The examiner determines two main elements of the claim. The first is to determine whether the claimant’s illness or injury falls within the definition of disability as set out by the state’s law. In the impairment manual or the blue book are a list of a set of disabilities and illnesses. If your injury or illness falls outside the scope of the blue book, the examiner will go through your medical records to determine whether you are entitled to any benefits.
The other element that the examiner will determine is what the extension is the limitations that the claimant faces. Both elements will be taken into consideration when the amount or validity of the claim is determined.
What happens if my claim is denied?
It is important to notice that the initial process can take up to four months to complete. After this initial process, there is a 70% chance that your claim will be denied. This will result in an even longer process, and can take up to two years to finalize.
Your first step that you can take after your claim is denied is called a Request for Reconsideration. During this process, about 80% of claims are denied again. Unfortunately, this happens regularly, and for you to be able to get the benefit you are entitled to, you must appear before an Administration Law Judge.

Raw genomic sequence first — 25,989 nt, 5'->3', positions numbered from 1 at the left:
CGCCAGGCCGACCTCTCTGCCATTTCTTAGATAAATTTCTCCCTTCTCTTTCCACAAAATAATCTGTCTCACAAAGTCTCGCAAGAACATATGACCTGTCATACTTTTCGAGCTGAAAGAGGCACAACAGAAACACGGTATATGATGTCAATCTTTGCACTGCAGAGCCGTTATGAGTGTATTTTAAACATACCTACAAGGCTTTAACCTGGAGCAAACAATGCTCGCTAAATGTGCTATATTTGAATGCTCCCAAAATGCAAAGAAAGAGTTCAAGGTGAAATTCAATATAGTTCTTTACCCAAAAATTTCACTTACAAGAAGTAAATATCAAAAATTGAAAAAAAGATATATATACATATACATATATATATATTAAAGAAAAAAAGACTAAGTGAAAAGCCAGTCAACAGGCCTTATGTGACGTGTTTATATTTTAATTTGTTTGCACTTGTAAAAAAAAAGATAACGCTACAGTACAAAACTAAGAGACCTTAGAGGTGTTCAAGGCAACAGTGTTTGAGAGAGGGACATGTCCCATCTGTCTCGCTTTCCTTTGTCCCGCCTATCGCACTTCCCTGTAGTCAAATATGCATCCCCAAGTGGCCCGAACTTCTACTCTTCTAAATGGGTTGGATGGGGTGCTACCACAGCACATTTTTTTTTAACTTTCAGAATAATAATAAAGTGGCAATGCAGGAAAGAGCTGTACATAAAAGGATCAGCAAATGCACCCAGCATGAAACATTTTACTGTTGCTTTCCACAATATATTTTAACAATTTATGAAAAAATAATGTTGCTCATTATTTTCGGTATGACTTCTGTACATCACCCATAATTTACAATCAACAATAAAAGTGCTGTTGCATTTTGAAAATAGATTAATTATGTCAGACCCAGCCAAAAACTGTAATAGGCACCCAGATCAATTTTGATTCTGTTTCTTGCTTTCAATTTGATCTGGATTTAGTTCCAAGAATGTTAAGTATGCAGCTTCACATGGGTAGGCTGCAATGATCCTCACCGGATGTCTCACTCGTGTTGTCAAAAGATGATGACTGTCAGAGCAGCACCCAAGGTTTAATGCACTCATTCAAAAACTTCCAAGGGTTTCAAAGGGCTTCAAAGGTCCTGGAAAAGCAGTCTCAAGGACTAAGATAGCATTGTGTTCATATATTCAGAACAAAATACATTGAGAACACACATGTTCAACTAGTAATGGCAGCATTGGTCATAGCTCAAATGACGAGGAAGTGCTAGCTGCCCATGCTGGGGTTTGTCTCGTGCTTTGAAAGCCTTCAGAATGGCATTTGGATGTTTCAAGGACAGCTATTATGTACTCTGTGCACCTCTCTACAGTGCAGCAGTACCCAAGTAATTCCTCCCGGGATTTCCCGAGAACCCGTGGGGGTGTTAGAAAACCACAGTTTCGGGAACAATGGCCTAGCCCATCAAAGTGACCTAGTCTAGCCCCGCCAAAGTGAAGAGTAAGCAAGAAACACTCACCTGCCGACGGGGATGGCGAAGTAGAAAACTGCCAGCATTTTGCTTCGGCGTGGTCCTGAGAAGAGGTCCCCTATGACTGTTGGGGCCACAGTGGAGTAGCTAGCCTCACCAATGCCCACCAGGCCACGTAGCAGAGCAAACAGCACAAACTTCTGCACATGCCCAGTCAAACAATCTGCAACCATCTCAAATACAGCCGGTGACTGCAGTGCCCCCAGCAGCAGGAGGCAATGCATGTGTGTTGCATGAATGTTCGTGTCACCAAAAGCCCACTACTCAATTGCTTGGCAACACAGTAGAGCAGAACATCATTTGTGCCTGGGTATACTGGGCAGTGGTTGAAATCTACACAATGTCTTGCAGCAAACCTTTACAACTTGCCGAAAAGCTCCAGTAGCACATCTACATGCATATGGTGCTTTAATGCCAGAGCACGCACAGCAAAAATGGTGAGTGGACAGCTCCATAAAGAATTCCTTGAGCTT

Keep in mind that in South Carolina, you must wait 338 days for the hearing to be scheduled. It will take anything between 341 and 481 days to get a hearing date. After your hearing, it will take up to three months to hear whether the judge decided in your favor or not.
When do I need to call my lawyer?
The moment that you realize you need to claim disability, is the moment you need to call your lawyer. Most lawyers take on these cases on a contingency basis, which means that you do not pay them for their services. Their bill is settled only when you receive a settlement and is capped at 25% of the settlement amount to a maximum of $6000. This system ensures that you get the proper legal representation that you are entitled to because if you do not get a settlement, then the lawyer does not get paid.
Research has shown that applicants who retain legal advice have an increased chance of getting a settlement in their favor. The reason for this is that the lawyers ensure that all paperwork is done correctly. They also ensure that all details and information that you supply is extensive and correct. During the initial interview, your lawyer will be able to represent your best interests.
Lawyers are very clued up with the process. You might think that filling out a form is just plain and simple, but it just not stays with forms. If you are one of the unlucky ones that will need to appear before a judge, the legal process can be intimidating. If you feel intimidated then it might impact your case negatively. Looking at the statistics of only 30% applicants being successful on their first try and only 20% being successful on their appeal, it is a really good idea to get someone, like your lawyer to help you with the process. When you are injured and permanently disabled, your whole world has turned upside down, you do not need to wait to two years to get the benefits that you are entitled to.